The round up for the week of 10 to 16 February.
There were no beatifications this week.
Sunday 10 February, the repose in 1976 in Arizona of the Servant of God Paul Michael Murphy. A young layman from Illinois, he was an architect and a member of the Miles Jesu movement, a movement where its members, mostly laypeople, live in community and engage in what was then not yet called the New Evangelization. His cause was opened in 2006 and is still in the diocesean phase.
Also 10 February, among the Breton, the martyrdom in 1943 in Cologne of Frere Clair-Marie. Born Jean-Baptiste LeGeay in Montbert, Loire-Atlantique, he was a religious with the Brothers of Christian Instruction of Ploermel. Wounded in the First World War, when he returned home he became a teacher. After the Occupation, in 1940, he set up a resistance network in Loire-Atlantique to gather information for the British and help downed pilots. The Nazis discovered this and transferred him to another school, but as it was in Cotes-d’Armour, he pretty much just did it again. Denounced in 1941, he was deported to Germany where, on his 46th birthday, he was beheaded. I am not aware of a cause for his canonization.
Monday 11 February, I have nothing.
Tuesday 12 February, the martyrdom in 2005 in Brazil of Dorothy Stang of the Sisters of Notre Dame de Namur. From Dayton, Ohio, she traveled to Brazil to work for and with the indigenous peoples and to help protect the Amazon. She was ambushed and shot while reading from her Bible on her way to a meeting to help the indigenous farmers. One of her shooters was apparently imprisoned, but the man believed to have ordered the killing is still free. I am not aware of a cause for her canonization.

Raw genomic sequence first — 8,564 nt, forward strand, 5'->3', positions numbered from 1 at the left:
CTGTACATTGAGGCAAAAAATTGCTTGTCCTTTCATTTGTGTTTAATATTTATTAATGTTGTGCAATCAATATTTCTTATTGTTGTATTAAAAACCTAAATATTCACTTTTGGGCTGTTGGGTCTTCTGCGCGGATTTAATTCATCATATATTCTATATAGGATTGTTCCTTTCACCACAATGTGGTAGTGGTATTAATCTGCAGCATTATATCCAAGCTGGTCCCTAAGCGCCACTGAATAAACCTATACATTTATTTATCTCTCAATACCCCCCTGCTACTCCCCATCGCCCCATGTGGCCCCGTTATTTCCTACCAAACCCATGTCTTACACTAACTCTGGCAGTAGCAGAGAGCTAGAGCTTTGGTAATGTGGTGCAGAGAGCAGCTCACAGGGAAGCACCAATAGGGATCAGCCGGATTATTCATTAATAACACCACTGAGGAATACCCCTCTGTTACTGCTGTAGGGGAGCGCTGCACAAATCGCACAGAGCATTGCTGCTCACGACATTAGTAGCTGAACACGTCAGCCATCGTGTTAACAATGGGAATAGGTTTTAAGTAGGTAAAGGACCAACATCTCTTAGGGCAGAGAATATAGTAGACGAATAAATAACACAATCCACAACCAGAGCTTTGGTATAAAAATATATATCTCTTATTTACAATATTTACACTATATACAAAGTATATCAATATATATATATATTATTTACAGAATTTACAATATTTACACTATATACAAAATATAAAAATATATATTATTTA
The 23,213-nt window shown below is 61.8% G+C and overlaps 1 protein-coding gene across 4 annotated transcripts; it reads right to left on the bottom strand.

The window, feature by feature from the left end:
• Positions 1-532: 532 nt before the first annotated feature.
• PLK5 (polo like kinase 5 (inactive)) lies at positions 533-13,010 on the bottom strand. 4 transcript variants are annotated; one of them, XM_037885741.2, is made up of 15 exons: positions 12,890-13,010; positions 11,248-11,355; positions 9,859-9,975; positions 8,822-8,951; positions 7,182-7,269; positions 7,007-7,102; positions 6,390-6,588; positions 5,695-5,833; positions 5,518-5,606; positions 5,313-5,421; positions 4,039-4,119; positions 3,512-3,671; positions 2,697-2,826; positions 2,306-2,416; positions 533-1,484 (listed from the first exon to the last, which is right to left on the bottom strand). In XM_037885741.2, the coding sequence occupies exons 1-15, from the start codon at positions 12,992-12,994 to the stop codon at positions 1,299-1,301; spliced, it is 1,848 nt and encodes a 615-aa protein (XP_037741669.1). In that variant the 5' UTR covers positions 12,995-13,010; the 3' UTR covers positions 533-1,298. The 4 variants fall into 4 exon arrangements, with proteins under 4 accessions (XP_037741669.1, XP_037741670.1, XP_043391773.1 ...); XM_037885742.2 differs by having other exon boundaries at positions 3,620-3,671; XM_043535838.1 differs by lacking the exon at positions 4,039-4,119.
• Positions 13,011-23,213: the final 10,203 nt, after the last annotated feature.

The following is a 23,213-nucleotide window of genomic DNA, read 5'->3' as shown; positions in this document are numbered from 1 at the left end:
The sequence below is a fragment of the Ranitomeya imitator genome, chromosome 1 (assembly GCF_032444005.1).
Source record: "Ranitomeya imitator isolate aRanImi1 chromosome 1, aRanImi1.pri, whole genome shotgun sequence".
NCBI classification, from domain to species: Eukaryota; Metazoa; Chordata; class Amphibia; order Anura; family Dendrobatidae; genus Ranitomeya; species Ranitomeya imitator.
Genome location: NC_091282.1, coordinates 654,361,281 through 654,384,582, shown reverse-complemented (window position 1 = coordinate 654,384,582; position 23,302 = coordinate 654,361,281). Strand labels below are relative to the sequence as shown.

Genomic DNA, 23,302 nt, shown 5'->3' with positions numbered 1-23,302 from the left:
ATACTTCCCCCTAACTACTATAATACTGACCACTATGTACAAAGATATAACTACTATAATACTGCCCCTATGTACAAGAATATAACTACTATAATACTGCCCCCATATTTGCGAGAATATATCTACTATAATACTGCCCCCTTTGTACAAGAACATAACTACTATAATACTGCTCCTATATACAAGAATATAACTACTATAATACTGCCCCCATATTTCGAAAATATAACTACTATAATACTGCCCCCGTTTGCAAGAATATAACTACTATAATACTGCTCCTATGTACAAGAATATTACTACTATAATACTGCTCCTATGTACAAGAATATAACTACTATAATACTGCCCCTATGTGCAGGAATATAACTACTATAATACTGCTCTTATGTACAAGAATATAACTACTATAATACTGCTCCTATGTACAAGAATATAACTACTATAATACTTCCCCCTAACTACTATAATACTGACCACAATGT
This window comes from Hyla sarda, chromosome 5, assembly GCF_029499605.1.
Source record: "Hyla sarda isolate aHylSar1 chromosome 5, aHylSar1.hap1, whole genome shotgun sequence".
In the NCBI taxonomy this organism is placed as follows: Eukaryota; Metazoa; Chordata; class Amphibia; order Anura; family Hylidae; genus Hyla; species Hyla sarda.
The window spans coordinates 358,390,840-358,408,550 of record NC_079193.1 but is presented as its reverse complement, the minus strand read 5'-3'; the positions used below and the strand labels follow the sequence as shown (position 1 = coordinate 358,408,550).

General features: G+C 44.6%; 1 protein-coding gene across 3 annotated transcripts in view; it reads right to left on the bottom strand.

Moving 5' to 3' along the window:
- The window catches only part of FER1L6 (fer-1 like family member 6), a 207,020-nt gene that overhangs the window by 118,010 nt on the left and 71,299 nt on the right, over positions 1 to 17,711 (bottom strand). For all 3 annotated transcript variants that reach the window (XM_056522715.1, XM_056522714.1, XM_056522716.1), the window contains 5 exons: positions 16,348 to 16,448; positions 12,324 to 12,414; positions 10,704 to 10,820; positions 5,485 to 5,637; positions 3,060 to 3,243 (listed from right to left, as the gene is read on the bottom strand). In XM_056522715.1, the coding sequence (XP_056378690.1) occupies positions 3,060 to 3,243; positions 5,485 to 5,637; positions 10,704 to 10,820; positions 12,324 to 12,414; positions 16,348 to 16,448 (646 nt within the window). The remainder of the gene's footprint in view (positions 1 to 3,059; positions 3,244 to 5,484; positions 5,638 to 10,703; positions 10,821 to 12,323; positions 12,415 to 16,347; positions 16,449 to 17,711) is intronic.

Wednesday 13 February, the martyrdom in 1982 of the Servant of God Hermano Santiago. Born James Alfred Miller in Wisconsin, he was with the De LaSalle Brothers, a teaching order, and taught in Nicaragua and the United States before being transferred to Guatemala. He was shot, it is believed by agents of the government retaliating for the Church’s defense of the poor, while he was helping repair the school where he taught. His cause for canonization — as a martyr — was opened in 2009 and is already in Rome.
Also 13 February, the repose in 1888 in Santa Fe of Jean-Baptiste Lamy. A Frenchman, he was the first Archbishop of Santa Fe and, through much labor and travel, set about cleaning up the place after the Mexicans had deported the European religious and left the American Southwest understaffed insofar as the Church goes and, thus, in a state of disrepair. I am not aware of a cause for his canonization, but his story is quite interesting.
Thursday 14 February and Friday 15 February, I have nothing.
Saturday 16 February, the repose in 1926 in New Jersey of the Servant of God Jan Cieplak. A Polish Archbishop, he was the highest ranking Catholic in the Soviet Empire after the Russian Revolution, and was subject to harassment, surveillance, and eventually to a show trial and imprisonment. Under international pressure, he was freed from the Gulag. He was on his way to a new posting as Archbishop of Vilnius but never arrived, as while he was visiting Eastern Rite parishes in the United States his health finally gave out. His cause for canonization has moved in fits and starts since at least the sixties, probably the fifties, but there doesn’t seem to have been much movement on it lately.
Also 16 February, the repose in Wisconsin in 1923 of the Servant of God Stephen from Dublin. Born John Eckert in Dublin, Ontario, he was a Capuchin priest in New York and Wisconsin. He is best known for his work among the African American community in the Milwaukee area. His cause has been in Rome since 1985.
All the saints, ora pro nobis.
All the martyrs, ora pro nobis.